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Amyloid Seeding May Link Alzheimer’s, Diabetes

By : on : March 3, 2015 comments : (Comments Off on Amyloid Seeding May Link Alzheimer’s, Diabetes)

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Cross-seeding between islet and beta amyloids may link Alzheimer’s & Diabetes

by Salynn Boyles Contributing Writer

Patients with type 2 diabetes have an increased risk for developing Alzheimer’s disease, and now researchers in Sweden may have discovered the molecular link that explains the association.

The research focused on amyloidosis — the process by which misfolded amyloid proteins form insoluble fibril deposits — which occurs in a host of diseases, including type 2 diabetes and Alzheimer’s.

In transgenic mice, amyloid from the brain was found to stimulate the growth of fibrils in the pancreas, and pancreatic amyloid was also found in amyloid specific to human brain senile plaques.

“Heterologous seeding between islet amyloid polypeptide (IAPP) and amyloid-beta (A-beta) … may represent a molecular link between type 2 diabetes and Alzheimer’s disease,” researcherGunilla T. Westermark, PhD, of Uppsala University, Uppsala, Sweden, and colleagues wrote in The American Journal of Pathology, published online Feb. 17.

Molecular Interaction Links Different Amyloids

Amyloid fibrils are formed by normally soluble proteins that assemble to form insoluble, degradation-resistant fibers. Their formation is associated with disease, and each disease is characterized by a specific protein or peptide.

“Several proteins have been identified as amyloid forming in humans, and independent of protein origin, the fibrils are morphologically similar,” Westermark and colleagues wrote. “Therefore, there is a potential for structures with amyloid seeding ability to induce both homologous and heterologous fibril growth; thus, molecular interaction can constitute a link between different amyloid forms.”

To test this hypothesis, the researchers injected human IAPP transgenic mice with preformed fibrils from IAPP, proIAPP, A-beta, human proinsulin (CA), or sodium chloride (NaCl) after feeding the mice a high-fat diet for 10 months. The mice were sacrificed and amyloid-specific dye was used to analyze tissues from various organs.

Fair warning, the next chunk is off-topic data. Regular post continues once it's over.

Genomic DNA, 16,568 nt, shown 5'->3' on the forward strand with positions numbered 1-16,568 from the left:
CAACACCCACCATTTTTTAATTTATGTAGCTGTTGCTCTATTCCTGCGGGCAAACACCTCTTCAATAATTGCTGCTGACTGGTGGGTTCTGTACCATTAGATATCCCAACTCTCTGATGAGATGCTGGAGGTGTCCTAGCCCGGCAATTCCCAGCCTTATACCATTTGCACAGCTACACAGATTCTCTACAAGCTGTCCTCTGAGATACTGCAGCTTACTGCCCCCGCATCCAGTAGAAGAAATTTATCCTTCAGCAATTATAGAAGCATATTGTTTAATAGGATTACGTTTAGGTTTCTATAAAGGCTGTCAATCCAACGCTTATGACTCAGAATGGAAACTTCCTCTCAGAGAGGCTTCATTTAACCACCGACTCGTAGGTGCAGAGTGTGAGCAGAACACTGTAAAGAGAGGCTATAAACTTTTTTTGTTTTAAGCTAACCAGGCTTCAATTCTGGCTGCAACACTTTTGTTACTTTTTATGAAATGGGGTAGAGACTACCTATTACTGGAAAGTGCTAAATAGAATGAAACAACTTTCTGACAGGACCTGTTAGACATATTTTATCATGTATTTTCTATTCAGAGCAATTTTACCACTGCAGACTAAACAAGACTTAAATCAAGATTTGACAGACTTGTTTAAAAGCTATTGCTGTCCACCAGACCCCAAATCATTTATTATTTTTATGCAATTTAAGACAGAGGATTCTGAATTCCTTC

The number of islets with amyloid was found to be significantly increased in the injected animals, compared with controls, with all three types of fibrils. The amyloid consisted of IAPP in all groups. No amyloid deposits were found in the spleen, kidney, liver, heart, or lungs of the animals.

“Not only the number of mice with islet amyloid was higher, but also the number of islets with amyloid was significantly increased from 2.7% and 5% in mice injected with sodium chloride and CA, respectively, to 24% in mice injected with human IAPP fibrils, and 15% in mice injected with human proIAPP or A-beta fibrils,” the researchers wrote.

“These results suggest that the local islet amyloid can be seeded by circulating amyloid seeds, and the efficiency depends on structural similarity between seed and amyloid precursor.”

Cross-Seeding May Initiate Amylin Formation

Following the mouse experiments, the researchers used proximity ligation assay to study IAPP and A-beta colonization in islet amyloid in tissue from four type 2 diabetic patients and A-beta deposits in the brain tissue from four patients with Alzheimer’s disease.

“A-beta reactivity was not detected in islet amyloid although islet beta cells express A-betaPP and convertases necessary for A-beta production,” the researchers wrote.

However, IAPP and proIAPP were detected in cerebral and vascular A-beta deposits, and the presence of proximity ligation signal at both locations showed that the peptides were <40 nm apart, the researchers wrote.

IAPP was found in brain extracts from Alzheimer’s disease patients, but significantly less was found in samples from the brains of four non-Alzheimer’s control patients.

“From our studies of patient material, we have found that islet IAPP amyloid does not recruit A-beta, but that cerebral A-beta amyloid contains IAPP,” the researchers wrote. “Seeding of IAPP with preformed fibrils of IAPP shows that homologous seeding is more effective than the heterologous seeding of IAPP with A-beta.”

While much is known about the formation of amyloid fibrils in vitro, the researchers noted that how different forms of amyloid proteins interact and how amyloid is initiated in vivo has not been well understood.

“Cross-seeding by other amyloid aggregates or perhaps by other types of aggregates offers one possible mechanism for initiation of amyloid formation,” they wrote. “Interactions between amyloid and other aggregation-prone proteins may be of great importance in the development of protein-misfolding diseases.”

This research was funded by the Swedish Research Council, the Swedish Diabetes Association, and the Family Ernfors Fund.

The researchers disclosed no relevant relationships with industry.



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